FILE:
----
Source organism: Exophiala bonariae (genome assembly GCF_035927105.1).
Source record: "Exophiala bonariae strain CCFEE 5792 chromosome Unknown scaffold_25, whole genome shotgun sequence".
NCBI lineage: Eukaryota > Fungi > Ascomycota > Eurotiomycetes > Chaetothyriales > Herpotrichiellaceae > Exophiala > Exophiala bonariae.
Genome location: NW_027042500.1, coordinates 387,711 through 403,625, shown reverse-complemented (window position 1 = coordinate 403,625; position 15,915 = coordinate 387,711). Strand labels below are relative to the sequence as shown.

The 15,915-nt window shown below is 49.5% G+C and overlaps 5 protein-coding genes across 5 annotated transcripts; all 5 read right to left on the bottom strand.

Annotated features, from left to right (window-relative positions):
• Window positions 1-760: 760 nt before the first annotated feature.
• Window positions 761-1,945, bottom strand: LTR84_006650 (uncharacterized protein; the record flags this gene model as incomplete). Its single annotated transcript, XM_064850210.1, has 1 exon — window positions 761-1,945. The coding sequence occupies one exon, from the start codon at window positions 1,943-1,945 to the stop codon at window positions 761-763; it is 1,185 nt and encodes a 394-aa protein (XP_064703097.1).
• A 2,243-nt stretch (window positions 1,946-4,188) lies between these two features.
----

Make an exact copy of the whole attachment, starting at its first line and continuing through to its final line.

Source organism: Exophiala bonariae (genome assembly GCF_035927105.1).
Source record: "Exophiala bonariae strain CCFEE 5792 chromosome Unknown scaffold_25, whole genome shotgun sequence".
NCBI lineage: Eukaryota > Fungi > Ascomycota > Eurotiomycetes > Chaetothyriales > Herpotrichiellaceae > Exophiala > Exophiala bonariae.
Genome location: NW_027042500.1, coordinates 387,711 through 403,625, shown reverse-complemented (window position 1 = coordinate 403,625; position 15,915 = coordinate 387,711). Strand labels below are relative to the sequence as shown.

The 15,915-nt window shown below is 49.5% G+C and overlaps 5 protein-coding genes across 5 annotated transcripts; all 5 read right to left on the bottom strand.

Annotated features, from left to right (window-relative positions):
• Window positions 1-760: 760 nt before the first annotated feature.
• Window positions 761-1,945, bottom strand: LTR84_006650 (uncharacterized protein; the record flags this gene model as incomplete). Its single annotated transcript, XM_064850210.1, has 1 exon — window positions 761-1,945. The coding sequence occupies one exon, from the start codon at window positions 1,943-1,945 to the stop codon at window positions 761-763; it is 1,185 nt and encodes a 394-aa protein (XP_064703097.1).
• A 2,243-nt stretch (window positions 1,946-4,188) lies between these two features.